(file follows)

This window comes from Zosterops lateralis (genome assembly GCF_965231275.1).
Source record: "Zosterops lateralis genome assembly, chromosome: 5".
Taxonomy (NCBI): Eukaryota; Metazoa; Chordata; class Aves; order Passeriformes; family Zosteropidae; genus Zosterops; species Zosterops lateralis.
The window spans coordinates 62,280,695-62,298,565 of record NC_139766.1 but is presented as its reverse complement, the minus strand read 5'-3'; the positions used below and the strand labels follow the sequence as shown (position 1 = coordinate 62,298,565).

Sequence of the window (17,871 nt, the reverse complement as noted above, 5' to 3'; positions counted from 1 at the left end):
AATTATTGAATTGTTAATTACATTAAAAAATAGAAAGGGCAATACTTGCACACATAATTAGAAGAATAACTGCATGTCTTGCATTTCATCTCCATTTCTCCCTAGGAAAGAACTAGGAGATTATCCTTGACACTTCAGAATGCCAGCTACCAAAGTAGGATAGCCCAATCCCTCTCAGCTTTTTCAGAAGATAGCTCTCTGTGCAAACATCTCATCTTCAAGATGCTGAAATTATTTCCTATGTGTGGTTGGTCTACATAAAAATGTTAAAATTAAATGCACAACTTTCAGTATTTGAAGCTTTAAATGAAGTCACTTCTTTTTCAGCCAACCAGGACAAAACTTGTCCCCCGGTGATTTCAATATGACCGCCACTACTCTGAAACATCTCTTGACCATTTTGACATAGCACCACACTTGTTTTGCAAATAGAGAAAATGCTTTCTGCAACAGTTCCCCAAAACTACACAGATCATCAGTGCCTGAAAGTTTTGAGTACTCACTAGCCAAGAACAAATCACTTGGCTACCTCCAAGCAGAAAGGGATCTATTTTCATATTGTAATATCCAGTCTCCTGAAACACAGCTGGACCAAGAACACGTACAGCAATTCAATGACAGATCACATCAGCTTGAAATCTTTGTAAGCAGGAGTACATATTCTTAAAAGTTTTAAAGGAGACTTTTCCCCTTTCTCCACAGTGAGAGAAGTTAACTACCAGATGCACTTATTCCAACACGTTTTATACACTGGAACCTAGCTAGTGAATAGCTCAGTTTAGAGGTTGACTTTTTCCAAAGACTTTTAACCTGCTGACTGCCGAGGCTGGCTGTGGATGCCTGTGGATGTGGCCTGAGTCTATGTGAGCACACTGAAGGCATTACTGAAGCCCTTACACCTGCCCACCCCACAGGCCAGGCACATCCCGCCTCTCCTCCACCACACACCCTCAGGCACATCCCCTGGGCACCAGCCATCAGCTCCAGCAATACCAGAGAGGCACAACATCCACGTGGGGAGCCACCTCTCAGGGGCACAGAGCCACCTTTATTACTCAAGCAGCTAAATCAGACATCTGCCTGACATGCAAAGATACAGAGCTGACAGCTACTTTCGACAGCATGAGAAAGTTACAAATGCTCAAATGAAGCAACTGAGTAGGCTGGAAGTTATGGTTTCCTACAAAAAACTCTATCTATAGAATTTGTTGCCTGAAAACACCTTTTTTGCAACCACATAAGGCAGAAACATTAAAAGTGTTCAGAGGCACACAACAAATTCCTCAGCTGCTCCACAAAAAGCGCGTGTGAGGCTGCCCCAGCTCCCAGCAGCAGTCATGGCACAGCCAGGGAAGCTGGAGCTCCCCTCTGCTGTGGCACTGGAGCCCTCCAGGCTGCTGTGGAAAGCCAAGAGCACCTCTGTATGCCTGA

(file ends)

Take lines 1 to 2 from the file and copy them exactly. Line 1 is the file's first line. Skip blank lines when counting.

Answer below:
This window comes from Zosterops lateralis (genome assembly GCF_965231275.1).
Source record: "Zosterops lateralis genome assembly, chromosome: 5".